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Old Church, Ireby, Cumberland

(54°44′33″N, 3°12′25″W)
NY 2239 3930
pre-1974 traditional (England and Wales) Cumberland
now Cumbria
medieval Carlisle
now Carlisle
pre-1974 traditional (England and Wales) none recorded
now none
  • James King
  • James King
4 Sept 2015

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The rectangular chancel is all that remains of the medieval church. It now stands isolated in a field. In 1845-6, when the new parish church of St James was built in the village of Ireby, about a mile away, the nave and N aisle of the old church were taken down. Consequently, the baptismal font and a few other carved stones were removed to the new church (see: Ireby, St James’ Church). Some reconstruction and repairs on the surviving structure were undertaken in 1880. The walls of the present structure bear evidence of significant restorations and changes. Ireby is divided into High Ireby and Low Ireby. The Old Church of Ireby is within the boundaries of Low Ireby, as is the newer Church of St James.


This part of England was not covered by the Domesday survey of the 1080s. Before the Conquest and for awhile afterwards, Gospatric son of Maldred held Allerdale below Derwent (i.e. Allerdale N of the Derwent River), but about 1072 he was deprived of this and his other lands. Consequently he fled and eventually settled in Dunbar, Scotland. His son Dolfin was appointed vice-regent of the Carlisle lands along with another son Waldeve (or Waltheof). In 1092, however, King William II of England seized control of these lands. During the reign of King Henry I of England, Allerdale below Derwent re-appears as a ‘barony’ (Graham, p. 30). According to the Chronicon Cumbrie, the county of Cumbria had been granted to Ranulf Meschin, who in turn enfeoffed Waldeve as under tenant of Allerdale below Derwent. It would appear that when Ranulf became Earl of Chester, Waldeve became a tenant of the crown. Waldeve’s son and heir, Alan, gave the advowson of the church of Ireby with the service of Waldeve de Langthwaite to Carlisle Priory, probably about 1150. This was later confirmed by Kings Henry II (Nicolson and Burn, p. 129), Edward I and Edward III (Charter Rolls for 1290 and 1332). Alan, himself, seems to have died in the early part of the 1150s leaving no living heir. He was succeeded by William Fitz Duncan. By the early 1160s, both fitz Duncan and his son (William boy of Egremond) were dead. Alice, fitz Duncan's youngest daughter, received Allerdale below Derwent as part of her inheritance, and it remained with her and her husbands throughout the rest of the 12thc. and early 13thc. Cumberland, including Allerdale below Derwent, was under the control of the king of Scotland from 1136 to 1157.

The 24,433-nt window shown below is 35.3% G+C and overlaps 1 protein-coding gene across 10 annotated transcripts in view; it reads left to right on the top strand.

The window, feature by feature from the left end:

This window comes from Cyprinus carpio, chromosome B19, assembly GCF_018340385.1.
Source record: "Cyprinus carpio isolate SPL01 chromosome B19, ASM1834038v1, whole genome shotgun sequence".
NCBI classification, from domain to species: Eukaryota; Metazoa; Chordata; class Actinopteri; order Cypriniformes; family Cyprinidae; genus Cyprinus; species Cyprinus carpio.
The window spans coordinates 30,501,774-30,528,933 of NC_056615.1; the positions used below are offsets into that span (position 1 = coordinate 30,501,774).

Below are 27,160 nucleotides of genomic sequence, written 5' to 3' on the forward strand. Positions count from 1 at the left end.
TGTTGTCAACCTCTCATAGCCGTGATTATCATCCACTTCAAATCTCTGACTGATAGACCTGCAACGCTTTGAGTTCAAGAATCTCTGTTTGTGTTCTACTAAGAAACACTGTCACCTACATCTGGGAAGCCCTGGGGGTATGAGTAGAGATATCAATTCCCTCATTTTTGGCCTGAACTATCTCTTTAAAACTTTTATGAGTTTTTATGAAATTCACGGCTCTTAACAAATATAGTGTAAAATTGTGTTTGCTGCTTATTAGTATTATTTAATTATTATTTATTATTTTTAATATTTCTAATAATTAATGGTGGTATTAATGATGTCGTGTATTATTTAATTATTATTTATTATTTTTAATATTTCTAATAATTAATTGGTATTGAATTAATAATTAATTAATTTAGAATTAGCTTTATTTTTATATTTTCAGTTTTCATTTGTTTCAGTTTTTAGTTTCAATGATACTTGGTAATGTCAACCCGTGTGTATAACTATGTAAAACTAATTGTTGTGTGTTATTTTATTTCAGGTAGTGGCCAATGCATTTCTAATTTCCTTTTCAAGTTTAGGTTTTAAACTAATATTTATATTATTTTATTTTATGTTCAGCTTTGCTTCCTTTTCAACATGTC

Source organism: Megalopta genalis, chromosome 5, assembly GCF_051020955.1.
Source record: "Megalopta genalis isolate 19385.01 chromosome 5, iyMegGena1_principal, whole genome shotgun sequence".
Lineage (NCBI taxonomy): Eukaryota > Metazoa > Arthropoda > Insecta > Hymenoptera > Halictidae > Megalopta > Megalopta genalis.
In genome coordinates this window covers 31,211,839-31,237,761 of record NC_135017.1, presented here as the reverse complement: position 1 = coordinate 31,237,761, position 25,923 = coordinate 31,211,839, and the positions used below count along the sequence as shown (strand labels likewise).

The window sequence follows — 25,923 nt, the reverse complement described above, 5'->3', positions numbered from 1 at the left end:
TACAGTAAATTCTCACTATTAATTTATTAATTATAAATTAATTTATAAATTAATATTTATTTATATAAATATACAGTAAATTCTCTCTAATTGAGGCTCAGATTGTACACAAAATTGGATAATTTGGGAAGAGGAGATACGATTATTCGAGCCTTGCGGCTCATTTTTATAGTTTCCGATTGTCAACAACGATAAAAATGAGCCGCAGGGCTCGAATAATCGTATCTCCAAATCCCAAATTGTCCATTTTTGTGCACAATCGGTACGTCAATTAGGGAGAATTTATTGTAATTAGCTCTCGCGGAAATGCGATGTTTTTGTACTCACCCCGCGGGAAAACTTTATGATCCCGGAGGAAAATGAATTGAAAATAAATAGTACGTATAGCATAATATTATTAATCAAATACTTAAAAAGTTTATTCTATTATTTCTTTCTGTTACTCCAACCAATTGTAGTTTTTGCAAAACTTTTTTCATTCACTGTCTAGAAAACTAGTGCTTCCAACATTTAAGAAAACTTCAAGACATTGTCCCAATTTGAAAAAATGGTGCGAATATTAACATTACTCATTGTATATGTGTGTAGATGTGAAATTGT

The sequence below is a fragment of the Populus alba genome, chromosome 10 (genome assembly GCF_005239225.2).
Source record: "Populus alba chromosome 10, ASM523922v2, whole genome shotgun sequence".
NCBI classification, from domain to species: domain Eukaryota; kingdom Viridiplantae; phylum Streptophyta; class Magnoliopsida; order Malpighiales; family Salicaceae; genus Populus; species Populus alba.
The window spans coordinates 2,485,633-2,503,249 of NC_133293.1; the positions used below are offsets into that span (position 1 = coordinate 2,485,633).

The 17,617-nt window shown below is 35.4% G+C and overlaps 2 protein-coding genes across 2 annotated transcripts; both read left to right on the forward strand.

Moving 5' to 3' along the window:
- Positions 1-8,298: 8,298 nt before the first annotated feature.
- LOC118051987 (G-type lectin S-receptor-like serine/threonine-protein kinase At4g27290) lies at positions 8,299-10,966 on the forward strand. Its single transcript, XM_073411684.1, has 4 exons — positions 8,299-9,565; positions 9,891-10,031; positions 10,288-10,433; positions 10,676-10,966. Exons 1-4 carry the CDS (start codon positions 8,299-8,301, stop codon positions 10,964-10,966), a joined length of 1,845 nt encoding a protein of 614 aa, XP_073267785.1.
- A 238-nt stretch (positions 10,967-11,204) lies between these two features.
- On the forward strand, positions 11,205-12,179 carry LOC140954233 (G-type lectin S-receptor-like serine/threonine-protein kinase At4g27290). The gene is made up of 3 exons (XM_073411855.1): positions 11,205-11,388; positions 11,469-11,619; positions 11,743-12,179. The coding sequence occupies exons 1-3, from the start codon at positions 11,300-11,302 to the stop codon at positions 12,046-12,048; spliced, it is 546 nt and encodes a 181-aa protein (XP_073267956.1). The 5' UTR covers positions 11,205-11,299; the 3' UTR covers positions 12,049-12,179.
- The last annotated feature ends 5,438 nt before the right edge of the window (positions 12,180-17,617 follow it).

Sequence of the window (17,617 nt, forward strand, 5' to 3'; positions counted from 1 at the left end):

In 1122 the priory of Carlisle had been founded and in 1133 Carlisle became a bishopric, with the cathedral and priory sharing the same church in Carlisle. The church of Ireby remained a possession of the priory until the Reformation, after which its patronage was held by the dean and chapter of Carlisle Cathedral. In the Taxtio Ecclesiastica of 1291-2, Ireby is listed simply: Ecclesia de Ireby. Gilbert Welton, Bishop of Carlisle, noted in 1355 that there was no vicarage at Ireby and that the church was served by a stipendiary chaplain (VCH, p. 136).


Exterior Features

Exterior Decoration


Interior Features


Chancel arch/Apse arches


Loose Sculpture


The date for the construction of the present structure is complex, particularly because of the heavy restorations. It has been suggested that in the 12thc. it was built in two phases, the western part earlier than the eastern part. The chancel arch is certainly much simpler than the arcading around the windows of the E wall. According to several writers, the latter phase is work of the second half of the 12c. The bell capitals and associated bases of this section of the former church point towards a date in the late part of the century or around 1200. It has also been suggested that the date for the earliest part of the church is mid-12thc. When Alan, son of Waldeve, gave the advowson of Ireby Church to Carlisle Priory, it is recorded that he gave the body of his son, also called Waldeve, along with a holy cross. This Waldeve, son of Alan, appears to have been alive when a charter was given to the Abbey of Holmcultram in 1150-2 (Lawrie, p. 197 no. CCXLIV). As Alan, himself, appears to have died in the first part of the 1150s, the date for the gift of the advowson to Carlisle Priory must be in or soon after 1150. The existence of a church at Ireby at this time is implied.